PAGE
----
Before the current frenzy, most readers probably never stopped to wonder whether the D or F rating that qualifies a student for an ESA refers to the student’s neighborhood public school they’d be assigned to based on their zip code, or whether it means whichever school the student ends up attending, even if it might be miles further away from their home. 

Well, right now, the answer depends on and actually changes based on what grade the student is in. For a kindergartener, the relevant rating is based only on where they live, and the rating applies only to the nearest school. But for a second-grader it’s based on the where they attend, and the rating can apply to either a school or school district. Maybe that seems convoluted, and that’s exactly the problem. SB 1395 is intended to eliminate the disparity in the language.   

So let me address the charge that—regardless of the merit or intent of the reform—this still constitutes expansion: As I stated in my testimony at the bill’s Committee hearing, yes, a student could become eligible under SB 1395, but that student would have already originally been eligible as a kindergartener and lost the eligibility just because they had tried attending a public school further from their neighborhood, rather than immediately turning to an ESA or languishing in the D or F rated public school down the street.

So, no, it is not a new student who was never eligible. If that family had wanted to put the student into an ESA in kindergarten, they could have done so. But because they tried making it work in public school and sent their child to a campus someplace further away and then realized that approach still wasn’t working for them, they’d be out of luck and discover that they’d been shut out from the ESA program, even though they continue to reside in the exact same place, near the exact same failing school as before.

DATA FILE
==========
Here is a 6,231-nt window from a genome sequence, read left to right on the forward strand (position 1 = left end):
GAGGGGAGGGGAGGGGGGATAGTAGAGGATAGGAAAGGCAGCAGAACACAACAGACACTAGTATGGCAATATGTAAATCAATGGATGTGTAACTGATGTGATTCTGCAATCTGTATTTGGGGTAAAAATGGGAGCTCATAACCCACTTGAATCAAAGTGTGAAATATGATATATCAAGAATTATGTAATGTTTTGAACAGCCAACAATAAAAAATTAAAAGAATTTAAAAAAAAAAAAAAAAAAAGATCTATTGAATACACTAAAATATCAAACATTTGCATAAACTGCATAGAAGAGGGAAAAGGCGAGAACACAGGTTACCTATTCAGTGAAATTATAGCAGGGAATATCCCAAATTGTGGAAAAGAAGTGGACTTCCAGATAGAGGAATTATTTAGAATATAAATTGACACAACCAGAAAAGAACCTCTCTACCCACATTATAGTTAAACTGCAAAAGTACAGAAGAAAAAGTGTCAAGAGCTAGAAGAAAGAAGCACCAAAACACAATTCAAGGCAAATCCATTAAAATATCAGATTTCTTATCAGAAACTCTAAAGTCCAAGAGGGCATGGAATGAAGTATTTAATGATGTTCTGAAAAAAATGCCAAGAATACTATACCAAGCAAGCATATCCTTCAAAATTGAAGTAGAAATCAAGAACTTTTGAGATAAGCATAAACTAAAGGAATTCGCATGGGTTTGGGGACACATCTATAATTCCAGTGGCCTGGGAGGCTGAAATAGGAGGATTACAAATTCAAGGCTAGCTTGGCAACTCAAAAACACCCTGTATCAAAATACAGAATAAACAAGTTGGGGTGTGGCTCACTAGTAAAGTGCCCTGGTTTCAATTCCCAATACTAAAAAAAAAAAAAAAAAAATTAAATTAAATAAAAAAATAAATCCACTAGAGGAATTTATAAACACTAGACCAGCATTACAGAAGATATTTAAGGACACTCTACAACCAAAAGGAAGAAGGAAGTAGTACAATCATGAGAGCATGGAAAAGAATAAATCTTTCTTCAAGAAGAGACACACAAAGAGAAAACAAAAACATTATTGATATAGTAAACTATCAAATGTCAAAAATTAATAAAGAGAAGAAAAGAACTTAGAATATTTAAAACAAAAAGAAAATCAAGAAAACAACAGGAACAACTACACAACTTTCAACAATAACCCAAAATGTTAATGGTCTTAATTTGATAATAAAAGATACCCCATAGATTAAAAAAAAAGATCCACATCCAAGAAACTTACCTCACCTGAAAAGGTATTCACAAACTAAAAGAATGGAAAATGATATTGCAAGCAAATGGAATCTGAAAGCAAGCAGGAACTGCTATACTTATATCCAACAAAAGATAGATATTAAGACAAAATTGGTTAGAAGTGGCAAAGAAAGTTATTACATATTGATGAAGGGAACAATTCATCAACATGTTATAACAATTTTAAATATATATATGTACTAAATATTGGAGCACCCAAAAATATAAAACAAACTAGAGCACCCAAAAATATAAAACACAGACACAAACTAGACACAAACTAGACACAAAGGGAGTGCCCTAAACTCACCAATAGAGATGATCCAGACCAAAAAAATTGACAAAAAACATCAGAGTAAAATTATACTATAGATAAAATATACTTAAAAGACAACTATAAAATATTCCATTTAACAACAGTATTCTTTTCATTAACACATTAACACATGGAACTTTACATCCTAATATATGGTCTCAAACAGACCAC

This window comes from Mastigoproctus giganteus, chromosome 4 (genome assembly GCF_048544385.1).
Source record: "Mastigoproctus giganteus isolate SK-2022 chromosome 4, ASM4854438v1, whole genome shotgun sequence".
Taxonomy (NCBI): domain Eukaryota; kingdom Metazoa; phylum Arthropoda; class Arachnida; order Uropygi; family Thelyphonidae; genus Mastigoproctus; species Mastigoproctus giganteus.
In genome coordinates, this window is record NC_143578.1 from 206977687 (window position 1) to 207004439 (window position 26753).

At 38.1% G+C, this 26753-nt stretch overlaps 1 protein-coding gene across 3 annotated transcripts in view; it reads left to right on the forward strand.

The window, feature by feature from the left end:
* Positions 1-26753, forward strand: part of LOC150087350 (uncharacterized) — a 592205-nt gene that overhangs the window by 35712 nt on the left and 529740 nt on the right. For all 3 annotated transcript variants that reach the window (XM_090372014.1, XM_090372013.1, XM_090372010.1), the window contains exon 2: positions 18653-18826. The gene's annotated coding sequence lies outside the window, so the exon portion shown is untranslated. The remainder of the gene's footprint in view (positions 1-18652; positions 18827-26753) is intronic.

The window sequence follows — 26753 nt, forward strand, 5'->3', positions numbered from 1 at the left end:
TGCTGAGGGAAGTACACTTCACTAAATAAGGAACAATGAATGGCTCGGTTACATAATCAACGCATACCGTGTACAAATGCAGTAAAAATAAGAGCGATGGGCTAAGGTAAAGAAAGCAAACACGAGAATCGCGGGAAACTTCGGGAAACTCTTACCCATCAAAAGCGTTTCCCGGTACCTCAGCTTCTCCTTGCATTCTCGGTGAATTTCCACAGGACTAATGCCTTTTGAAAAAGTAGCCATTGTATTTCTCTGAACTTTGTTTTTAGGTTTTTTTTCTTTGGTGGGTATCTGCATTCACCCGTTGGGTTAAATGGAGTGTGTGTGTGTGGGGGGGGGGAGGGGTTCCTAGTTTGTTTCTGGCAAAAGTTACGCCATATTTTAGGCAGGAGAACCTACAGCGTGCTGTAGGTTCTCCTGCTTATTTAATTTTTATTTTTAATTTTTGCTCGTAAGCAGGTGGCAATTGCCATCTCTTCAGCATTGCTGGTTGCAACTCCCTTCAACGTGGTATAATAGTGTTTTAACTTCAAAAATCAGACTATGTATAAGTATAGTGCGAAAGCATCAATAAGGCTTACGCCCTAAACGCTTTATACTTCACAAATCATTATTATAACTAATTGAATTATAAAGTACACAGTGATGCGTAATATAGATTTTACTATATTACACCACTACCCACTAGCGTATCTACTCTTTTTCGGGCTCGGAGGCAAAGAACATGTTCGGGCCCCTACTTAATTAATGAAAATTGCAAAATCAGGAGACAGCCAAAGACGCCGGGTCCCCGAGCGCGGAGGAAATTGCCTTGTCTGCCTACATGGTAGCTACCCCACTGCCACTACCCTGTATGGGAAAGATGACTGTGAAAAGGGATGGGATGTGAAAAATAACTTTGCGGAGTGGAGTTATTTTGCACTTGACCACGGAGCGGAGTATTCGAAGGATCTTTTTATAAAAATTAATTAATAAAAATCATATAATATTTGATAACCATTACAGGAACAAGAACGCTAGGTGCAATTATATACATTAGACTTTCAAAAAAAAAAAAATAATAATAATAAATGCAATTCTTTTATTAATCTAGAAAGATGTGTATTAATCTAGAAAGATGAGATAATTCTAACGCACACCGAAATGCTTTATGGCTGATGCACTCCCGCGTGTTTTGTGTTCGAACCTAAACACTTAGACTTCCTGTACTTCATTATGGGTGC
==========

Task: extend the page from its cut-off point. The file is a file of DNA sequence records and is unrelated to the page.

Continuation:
So yes, it is true, that for the sliver of families who live near a D or F rated school (less than about 10 percent of students) AND who moved to that neighborhood after their kids were kindergarteners (surely the vast minority of that 10 percent) AND who had moved away from a higher-performing neighborhood where they wouldn’t have qualified as a kindergartener in the first place, AND who then enrolled in a public school outside their new neighborhood school, AND then decided they wanted to get an ESA after spending at least 1 year in that public school…yes, they would constitute a new population who was never previously eligible for an ESA. But this tortured hypothetical is not grounds for labeling SB 1395 as an expansion bill.

Again, this is not about expansion or bringing in a new class of students who qualify; this is about eliminating confusion, frustration, and needless complexity in the program.

As I recently wrote elsewhere, there are indeed ESA expansion bills that have been introduced this session, and those are appropriate grounds for a spirited debate over the future of the program. But to claim that supporters of SB 1395 are somehow “disingenuous” because the facts on the ground don’t fit into the headlines of the day is beneath the journalistic decorum Arizonans deserve.

Matt Beienburg is the Director of Education Policy at the Goldwater Institute.